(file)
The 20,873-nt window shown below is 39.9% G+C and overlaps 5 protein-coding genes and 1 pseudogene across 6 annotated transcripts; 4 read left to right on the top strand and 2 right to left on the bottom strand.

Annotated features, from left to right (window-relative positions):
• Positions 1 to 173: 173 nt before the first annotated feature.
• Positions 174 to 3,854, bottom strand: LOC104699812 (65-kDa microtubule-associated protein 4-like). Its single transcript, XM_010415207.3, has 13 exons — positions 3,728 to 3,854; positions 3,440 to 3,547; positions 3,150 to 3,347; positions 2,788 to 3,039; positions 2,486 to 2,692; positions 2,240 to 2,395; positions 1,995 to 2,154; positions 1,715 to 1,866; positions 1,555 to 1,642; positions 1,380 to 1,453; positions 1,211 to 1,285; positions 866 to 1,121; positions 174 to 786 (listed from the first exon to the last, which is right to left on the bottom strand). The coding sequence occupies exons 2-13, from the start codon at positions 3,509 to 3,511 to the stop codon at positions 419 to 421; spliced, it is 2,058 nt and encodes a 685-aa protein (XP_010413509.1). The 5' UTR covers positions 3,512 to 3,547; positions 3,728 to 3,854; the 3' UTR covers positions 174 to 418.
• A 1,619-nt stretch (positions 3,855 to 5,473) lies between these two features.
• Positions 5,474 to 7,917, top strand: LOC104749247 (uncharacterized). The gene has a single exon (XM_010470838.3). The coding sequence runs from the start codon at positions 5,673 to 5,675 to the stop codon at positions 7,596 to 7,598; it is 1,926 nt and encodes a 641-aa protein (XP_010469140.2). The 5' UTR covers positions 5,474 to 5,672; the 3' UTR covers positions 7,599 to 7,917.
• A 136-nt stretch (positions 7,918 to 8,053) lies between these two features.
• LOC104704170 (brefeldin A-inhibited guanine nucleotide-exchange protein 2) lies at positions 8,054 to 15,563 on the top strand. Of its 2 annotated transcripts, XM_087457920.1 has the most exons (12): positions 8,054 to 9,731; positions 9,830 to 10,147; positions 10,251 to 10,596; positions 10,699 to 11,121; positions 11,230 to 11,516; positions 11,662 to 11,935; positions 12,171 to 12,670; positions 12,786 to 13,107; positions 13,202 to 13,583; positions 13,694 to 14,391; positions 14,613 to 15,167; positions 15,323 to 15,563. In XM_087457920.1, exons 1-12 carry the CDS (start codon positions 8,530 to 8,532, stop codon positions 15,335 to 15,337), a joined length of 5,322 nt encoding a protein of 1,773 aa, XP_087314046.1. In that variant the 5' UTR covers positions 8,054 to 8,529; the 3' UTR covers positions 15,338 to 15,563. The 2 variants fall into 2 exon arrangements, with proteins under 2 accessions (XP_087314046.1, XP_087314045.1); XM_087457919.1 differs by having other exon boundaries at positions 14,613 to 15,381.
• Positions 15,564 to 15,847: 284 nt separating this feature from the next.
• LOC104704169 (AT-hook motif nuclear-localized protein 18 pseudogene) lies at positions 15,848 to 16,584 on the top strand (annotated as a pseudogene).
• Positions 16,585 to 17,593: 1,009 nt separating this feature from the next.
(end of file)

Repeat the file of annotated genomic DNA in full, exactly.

The 20,873-nt window shown below is 39.9% G+C and overlaps 5 protein-coding genes and 1 pseudogene across 6 annotated transcripts; 4 read left to right on the top strand and 2 right to left on the bottom strand.

Annotated features, from left to right (window-relative positions):
• Positions 1 to 173: 173 nt before the first annotated feature.
• Positions 174 to 3,854, bottom strand: LOC104699812 (65-kDa microtubule-associated protein 4-like). Its single transcript, XM_010415207.3, has 13 exons — positions 3,728 to 3,854; positions 3,440 to 3,547; positions 3,150 to 3,347; positions 2,788 to 3,039; positions 2,486 to 2,692; positions 2,240 to 2,395; positions 1,995 to 2,154; positions 1,715 to 1,866; positions 1,555 to 1,642; positions 1,380 to 1,453; positions 1,211 to 1,285; positions 866 to 1,121; positions 174 to 786 (listed from the first exon to the last, which is right to left on the bottom strand). The coding sequence occupies exons 2-13, from the start codon at positions 3,509 to 3,511 to the stop codon at positions 419 to 421; spliced, it is 2,058 nt and encodes a 685-aa protein (XP_010413509.1). The 5' UTR covers positions 3,512 to 3,547; positions 3,728 to 3,854; the 3' UTR covers positions 174 to 418.
• A 1,619-nt stretch (positions 3,855 to 5,473) lies between these two features.
• Positions 5,474 to 7,917, top strand: LOC104749247 (uncharacterized). The gene has a single exon (XM_010470838.3). The coding sequence runs from the start codon at positions 5,673 to 5,675 to the stop codon at positions 7,596 to 7,598; it is 1,926 nt and encodes a 641-aa protein (XP_010469140.2). The 5' UTR covers positions 5,474 to 5,672; the 3' UTR covers positions 7,599 to 7,917.
• A 136-nt stretch (positions 7,918 to 8,053) lies between these two features.
• LOC104704170 (brefeldin A-inhibited guanine nucleotide-exchange protein 2) lies at positions 8,054 to 15,563 on the top strand. Of its 2 annotated transcripts, XM_087457920.1 has the most exons (12): positions 8,054 to 9,731; positions 9,830 to 10,147; positions 10,251 to 10,596; positions 10,699 to 11,121; positions 11,230 to 11,516; positions 11,662 to 11,935; positions 12,171 to 12,670; positions 12,786 to 13,107; positions 13,202 to 13,583; positions 13,694 to 14,391; positions 14,613 to 15,167; positions 15,323 to 15,563. In XM_087457920.1, exons 1-12 carry the CDS (start codon positions 8,530 to 8,532, stop codon positions 15,335 to 15,337), a joined length of 5,322 nt encoding a protein of 1,773 aa, XP_087314046.1. In that variant the 5' UTR covers positions 8,054 to 8,529; the 3' UTR covers positions 15,338 to 15,563. The 2 variants fall into 2 exon arrangements, with proteins under 2 accessions (XP_087314046.1, XP_087314045.1); XM_087457919.1 differs by having other exon boundaries at positions 14,613 to 15,381.
• Positions 15,564 to 15,847: 284 nt separating this feature from the next.
• LOC104704169 (AT-hook motif nuclear-localized protein 18 pseudogene) lies at positions 15,848 to 16,584 on the top strand (annotated as a pseudogene).
• Positions 16,585 to 17,593: 1,009 nt separating this feature from the next.